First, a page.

Ever dreamt of kicking back, letting go of the wheel and reading the paper on the commute to work? In large cities, that could soon be a reality, say auto manufacturers.
Semi-autonomous cars have already hit the road, capable of gauging distance, accelerating and breaking automatically, and rectifying the situation if, say, a distracted driver approaches another car too quickly.
Los Angeles Mayor Eric Garcetti got behind the wheel of one such vehicle, a Volvo XC90, as he kicked off a connected car exhibition at this week's Los Angeles auto show.
"I think that 20 years from now it's going to be the norm," he said in a segment broadcast on television network ABC.
The vehicles are meant to help out "in case of commute and congestion," when drivers are most frustrated, Marcus Rothoff, Volvo's autonomous driving program director told AFP.
Automakers are now focused on the next generation of smart vehicles: the fully autonomous car, which would allow drivers to read, watch a movie, or even send emails.
Such vehicles are a dream for residents of large cities like Los Angeles, the capital of US traffic jams, where drivers frequently spend two hours a day on the road.
"We plan to put 100 autonomous cars in consumer hands by the end of 2017," Lex Kerssemakers, head of American operations for the Swedish automaker said Wednesday in Los Angeles.
- Who will be responsible? -
Manufacturers worldwide are racing to capture the huge market potential. Japan's Nissan has said it wants to put a self-driving vehicle on Japanese highways by 2016. Honda and Toyota are targeting 2020.
The driver will simply enter a destination and the navigation system, sensors and software will do the rest.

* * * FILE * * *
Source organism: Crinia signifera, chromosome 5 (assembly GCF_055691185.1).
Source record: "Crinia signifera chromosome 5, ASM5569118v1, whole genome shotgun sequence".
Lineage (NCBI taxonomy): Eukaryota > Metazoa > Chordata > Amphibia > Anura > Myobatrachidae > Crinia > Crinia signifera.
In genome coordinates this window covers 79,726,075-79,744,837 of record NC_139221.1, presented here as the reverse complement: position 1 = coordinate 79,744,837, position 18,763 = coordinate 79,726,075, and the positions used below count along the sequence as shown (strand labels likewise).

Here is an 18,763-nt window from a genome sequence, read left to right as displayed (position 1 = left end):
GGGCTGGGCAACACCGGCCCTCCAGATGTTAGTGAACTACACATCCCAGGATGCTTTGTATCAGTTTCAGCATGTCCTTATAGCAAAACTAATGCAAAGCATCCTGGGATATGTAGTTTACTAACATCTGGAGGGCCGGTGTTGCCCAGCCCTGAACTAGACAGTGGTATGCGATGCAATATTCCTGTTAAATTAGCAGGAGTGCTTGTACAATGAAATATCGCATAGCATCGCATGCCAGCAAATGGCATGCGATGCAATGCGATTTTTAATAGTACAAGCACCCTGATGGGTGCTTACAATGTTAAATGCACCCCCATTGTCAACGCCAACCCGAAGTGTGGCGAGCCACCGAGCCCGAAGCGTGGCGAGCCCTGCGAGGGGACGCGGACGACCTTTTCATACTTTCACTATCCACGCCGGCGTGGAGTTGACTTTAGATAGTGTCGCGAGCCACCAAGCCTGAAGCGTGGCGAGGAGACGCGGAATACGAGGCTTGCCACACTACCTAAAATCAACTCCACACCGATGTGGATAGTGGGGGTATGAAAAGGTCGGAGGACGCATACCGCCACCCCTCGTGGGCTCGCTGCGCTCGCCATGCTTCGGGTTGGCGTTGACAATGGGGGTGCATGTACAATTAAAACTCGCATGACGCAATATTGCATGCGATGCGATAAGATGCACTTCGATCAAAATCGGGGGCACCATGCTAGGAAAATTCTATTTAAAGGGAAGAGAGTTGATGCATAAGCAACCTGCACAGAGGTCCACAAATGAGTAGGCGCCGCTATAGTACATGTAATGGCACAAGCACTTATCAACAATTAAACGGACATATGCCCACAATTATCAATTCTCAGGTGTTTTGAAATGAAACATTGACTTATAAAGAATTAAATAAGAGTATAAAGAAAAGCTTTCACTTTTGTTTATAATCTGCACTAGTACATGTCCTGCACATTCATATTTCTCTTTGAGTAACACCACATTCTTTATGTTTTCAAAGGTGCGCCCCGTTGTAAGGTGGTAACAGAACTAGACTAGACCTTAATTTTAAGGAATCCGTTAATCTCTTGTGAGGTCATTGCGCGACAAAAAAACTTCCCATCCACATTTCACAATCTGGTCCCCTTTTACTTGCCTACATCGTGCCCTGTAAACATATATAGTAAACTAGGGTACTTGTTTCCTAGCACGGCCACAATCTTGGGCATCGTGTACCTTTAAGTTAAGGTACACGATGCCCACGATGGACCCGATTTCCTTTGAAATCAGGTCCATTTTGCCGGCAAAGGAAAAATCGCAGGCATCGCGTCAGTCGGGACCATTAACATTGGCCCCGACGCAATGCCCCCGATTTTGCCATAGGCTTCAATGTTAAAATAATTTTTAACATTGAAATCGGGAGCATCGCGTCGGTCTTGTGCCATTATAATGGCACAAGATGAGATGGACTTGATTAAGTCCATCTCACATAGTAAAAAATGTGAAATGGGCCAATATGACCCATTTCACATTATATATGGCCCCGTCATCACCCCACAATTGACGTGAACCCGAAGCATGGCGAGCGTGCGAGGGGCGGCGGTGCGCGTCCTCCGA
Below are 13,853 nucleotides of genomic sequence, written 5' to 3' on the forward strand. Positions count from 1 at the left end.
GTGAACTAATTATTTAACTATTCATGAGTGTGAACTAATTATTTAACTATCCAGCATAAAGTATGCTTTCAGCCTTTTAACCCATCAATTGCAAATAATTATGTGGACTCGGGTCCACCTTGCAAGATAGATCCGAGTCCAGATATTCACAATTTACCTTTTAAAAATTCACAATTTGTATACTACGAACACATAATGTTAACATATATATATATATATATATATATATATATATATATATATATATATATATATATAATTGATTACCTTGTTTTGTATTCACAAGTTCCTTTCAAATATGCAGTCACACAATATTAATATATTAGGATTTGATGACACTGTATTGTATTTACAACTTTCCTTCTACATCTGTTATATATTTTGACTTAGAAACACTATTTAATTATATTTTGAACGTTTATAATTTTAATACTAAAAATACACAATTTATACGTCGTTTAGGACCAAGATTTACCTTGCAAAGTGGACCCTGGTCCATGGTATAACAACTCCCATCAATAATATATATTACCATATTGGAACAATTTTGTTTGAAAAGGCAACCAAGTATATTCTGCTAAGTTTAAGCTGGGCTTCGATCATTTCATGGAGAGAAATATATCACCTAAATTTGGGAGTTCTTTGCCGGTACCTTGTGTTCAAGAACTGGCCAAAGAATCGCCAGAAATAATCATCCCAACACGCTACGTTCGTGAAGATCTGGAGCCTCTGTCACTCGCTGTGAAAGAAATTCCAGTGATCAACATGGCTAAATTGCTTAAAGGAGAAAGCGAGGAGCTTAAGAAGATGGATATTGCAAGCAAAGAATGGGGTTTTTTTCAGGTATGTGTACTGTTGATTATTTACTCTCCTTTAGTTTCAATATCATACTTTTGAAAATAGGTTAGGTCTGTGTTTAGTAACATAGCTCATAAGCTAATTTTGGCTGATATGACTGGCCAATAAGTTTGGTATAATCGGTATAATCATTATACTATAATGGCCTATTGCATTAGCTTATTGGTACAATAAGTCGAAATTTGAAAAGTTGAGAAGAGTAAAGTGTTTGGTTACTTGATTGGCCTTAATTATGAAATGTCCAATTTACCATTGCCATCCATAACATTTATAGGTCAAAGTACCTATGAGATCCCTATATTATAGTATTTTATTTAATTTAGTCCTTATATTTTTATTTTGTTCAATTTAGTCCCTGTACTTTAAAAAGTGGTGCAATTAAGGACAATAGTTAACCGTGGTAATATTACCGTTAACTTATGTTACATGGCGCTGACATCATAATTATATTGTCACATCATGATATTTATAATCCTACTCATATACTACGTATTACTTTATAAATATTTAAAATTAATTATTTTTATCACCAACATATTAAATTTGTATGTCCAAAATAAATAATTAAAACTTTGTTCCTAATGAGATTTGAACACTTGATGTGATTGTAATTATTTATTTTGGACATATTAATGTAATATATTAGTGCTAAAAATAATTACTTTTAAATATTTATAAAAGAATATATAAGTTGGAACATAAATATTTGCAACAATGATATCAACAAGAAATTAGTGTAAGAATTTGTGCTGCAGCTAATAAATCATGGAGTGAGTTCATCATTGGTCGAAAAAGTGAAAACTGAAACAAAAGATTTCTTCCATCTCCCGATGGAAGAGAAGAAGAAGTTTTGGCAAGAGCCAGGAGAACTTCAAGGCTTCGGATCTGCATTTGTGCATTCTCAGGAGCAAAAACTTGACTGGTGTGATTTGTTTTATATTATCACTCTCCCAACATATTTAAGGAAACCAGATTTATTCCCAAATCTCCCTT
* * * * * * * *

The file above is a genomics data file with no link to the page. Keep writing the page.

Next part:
Already Internet giant Google is testing prototypes in its Silicon Valley stronghold.
And US auto giant General Motors and Tesla are working on their own versions. Tesla has already equipped its latest cars with software that allows them to parallel park automatically.
Volvo on Wednesday in Los Angeles unveiled a prototype of the interior of its self-driving cars. Once on autopilot, the driver's seat reclines and a screen on the passenger side offers movies and the Internet.
"Within this decade the technology can be available," said Jessica Caldwell, an analyst at Edmunds.com.
"The key question is the responsibility: What happens if the car hits a school bus or kills its driver?
These questions will take more time," Caldwell said, even though the vehicles have a much faster reaction time "than for a human."
Rothoff said drivers must "trust the system because if you don't trust it you cannot use this (spare) time in a good way" for other activities like reading.
The objective is for the technology to be so reliable that the manufacturer can tell customers that they won't be responsible for any accidents while on autopilot, he said.